Race & Sports 1

How does Zirin argue that sports have functioned historically to define social categories? Cite examples and explain.

Throughout the history, there have been many different functions of sports, many of which directly related to social categories including class, race and sex.  Sports were outlets to escape the realities of work and war, prepare young men for battle, keep these same gentlemen out of pubs and away from other so-called negative activities and assert oneself in a larger community.  With this, there are many distinctions between good sports and bad sports and which sports minorities and women were allowed to participate.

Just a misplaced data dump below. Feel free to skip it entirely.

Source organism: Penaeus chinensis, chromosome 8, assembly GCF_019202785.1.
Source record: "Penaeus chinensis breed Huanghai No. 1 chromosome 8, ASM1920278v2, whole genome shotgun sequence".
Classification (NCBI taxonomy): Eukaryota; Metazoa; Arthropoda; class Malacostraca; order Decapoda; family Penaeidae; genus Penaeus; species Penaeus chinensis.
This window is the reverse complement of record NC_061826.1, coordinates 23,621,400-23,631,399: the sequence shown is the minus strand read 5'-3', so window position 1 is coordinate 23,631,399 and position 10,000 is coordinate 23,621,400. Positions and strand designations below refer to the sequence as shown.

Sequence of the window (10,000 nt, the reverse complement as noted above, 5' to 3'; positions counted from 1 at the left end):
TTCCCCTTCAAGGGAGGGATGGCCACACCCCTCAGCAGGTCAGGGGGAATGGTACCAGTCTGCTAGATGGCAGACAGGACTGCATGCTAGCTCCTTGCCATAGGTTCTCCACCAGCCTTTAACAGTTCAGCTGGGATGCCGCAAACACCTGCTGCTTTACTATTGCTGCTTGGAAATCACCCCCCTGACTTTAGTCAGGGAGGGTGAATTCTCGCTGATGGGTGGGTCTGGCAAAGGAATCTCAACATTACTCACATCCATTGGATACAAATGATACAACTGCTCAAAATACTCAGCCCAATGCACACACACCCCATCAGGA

The distinction between good and bad sports was one largely focused upon class.  Good sports were those that the elite could afford to participate in and that all around had a more upper-class connotation.  These sort of sports were disassociated from lower-class activities involving gambling and sports such as bull-baiting and rat-baiting.  These sports and activities were cheap, brutal and easy to do on the streets, thus their connection to the lower classes.  Upper-classes wanted their progeny to avoid these types of activities and participate in activities that displayed “Muscular Christianity,” that would distinguish them as hard-working young men as opposed to criminals.